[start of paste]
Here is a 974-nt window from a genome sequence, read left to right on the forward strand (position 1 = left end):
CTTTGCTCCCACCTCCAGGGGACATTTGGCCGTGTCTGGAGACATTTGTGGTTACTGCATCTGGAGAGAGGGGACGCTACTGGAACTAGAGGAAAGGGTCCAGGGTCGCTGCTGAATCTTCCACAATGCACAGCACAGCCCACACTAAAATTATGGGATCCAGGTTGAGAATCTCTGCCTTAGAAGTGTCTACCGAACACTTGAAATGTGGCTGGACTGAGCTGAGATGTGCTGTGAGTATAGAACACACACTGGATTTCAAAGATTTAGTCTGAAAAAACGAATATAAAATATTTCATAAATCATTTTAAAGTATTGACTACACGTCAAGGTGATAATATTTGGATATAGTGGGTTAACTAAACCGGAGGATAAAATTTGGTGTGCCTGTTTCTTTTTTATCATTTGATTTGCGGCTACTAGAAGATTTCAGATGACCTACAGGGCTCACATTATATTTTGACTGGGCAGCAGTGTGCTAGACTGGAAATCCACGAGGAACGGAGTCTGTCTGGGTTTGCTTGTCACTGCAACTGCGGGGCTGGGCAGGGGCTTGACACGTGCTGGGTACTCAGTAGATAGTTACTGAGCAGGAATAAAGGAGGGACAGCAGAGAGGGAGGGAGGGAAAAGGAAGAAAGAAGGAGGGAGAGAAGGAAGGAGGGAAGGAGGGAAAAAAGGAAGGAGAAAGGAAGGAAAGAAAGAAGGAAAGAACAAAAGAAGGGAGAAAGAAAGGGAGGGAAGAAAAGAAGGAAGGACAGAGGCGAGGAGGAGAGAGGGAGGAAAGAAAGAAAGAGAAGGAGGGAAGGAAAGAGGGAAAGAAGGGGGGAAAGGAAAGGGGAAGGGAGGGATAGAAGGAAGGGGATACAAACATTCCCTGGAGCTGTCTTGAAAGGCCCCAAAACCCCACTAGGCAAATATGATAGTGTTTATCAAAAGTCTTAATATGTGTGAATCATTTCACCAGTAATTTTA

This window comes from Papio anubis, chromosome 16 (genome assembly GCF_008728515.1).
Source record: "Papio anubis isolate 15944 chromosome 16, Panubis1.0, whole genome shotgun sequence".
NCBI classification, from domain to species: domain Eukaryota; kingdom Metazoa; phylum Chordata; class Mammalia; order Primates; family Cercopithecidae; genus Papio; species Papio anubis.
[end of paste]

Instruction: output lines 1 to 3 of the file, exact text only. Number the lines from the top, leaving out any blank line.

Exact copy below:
Here is a 974-nt window from a genome sequence, read left to right on the forward strand (position 1 = left end):
CTTTGCTCCCACCTCCAGGGGACATTTGGCCGTGTCTGGAGACATTTGTGGTTACTGCATCTGGAGAGAGGGGACGCTACTGGAACTAGAGGAAAGGGTCCAGGGTCGCTGCTGAATCTTCCACAATGCACAGCACAGCCCACACTAAAATTATGGGATCCAGGTTGAGAATCTCTGCCTTAGAAGTGTCTACCGAACACTTGAAATGTGGCTGGACTGAGCTGAGATGTGCTGTGAGTATAGAACACACACTGGATTTCAAAGATTTAGTCTGAAAAAACGAATATAAAATATTTCATAAATCATTTTAAAGTATTGACTACACGTCAAGGTGATAATATTTGGATATAGTGGGTTAACTAAACCGGAGGATAAAATTTGGTGTGCCTGTTTCTTTTTTATCATTTGATTTGCGGCTACTAGAAGATTTCAGATGACCTACAGGGCTCACATTATATTTTGACTGGGCAGCAGTGTGCTAGACTGGAAATCCACGAGGAACGGAGTCTGTCTGGGTTTGCTTGTCACTGCAACTGCGGGGCTGGGCAGGGGCTTGACACGTGCTGGGTACTCAGTAGATAGTTACTGAGCAGGAATAAAGGAGGGACAGCAGAGAGGGAGGGAGGGAAAAGGAAGAAAGAAGGAGGGAGAGAAGGAAGGAGGGAAGGAGGGAAAAAAGGAAGGAGAAAGGAAGGAAAGAAAGAAGGAAAGAACAAAAGAAGGGAGAAAGAAAGGGAGGGAAGAAAAGAAGGAAGGACAGAGGCGAGGAGGAGAGAGGGAGGAAAGAAAGAAAGAGAAGGAGGGAAGGAAAGAGGGAAAGAAGGGGGGAAAGGAAAGGGGAAGGGAGGGATAGAAGGAAGGGGATACAAACATTCCCTGGAGCTGTCTTGAAAGGCCCCAAAACCCCACTAGGCAAATATGATAGTGTTTATCAAAAGTCTTAATATGTGTGAATCATTTCACCAGTAATTTTA

This window comes from Papio anubis, chromosome 16 (genome assembly GCF_008728515.1).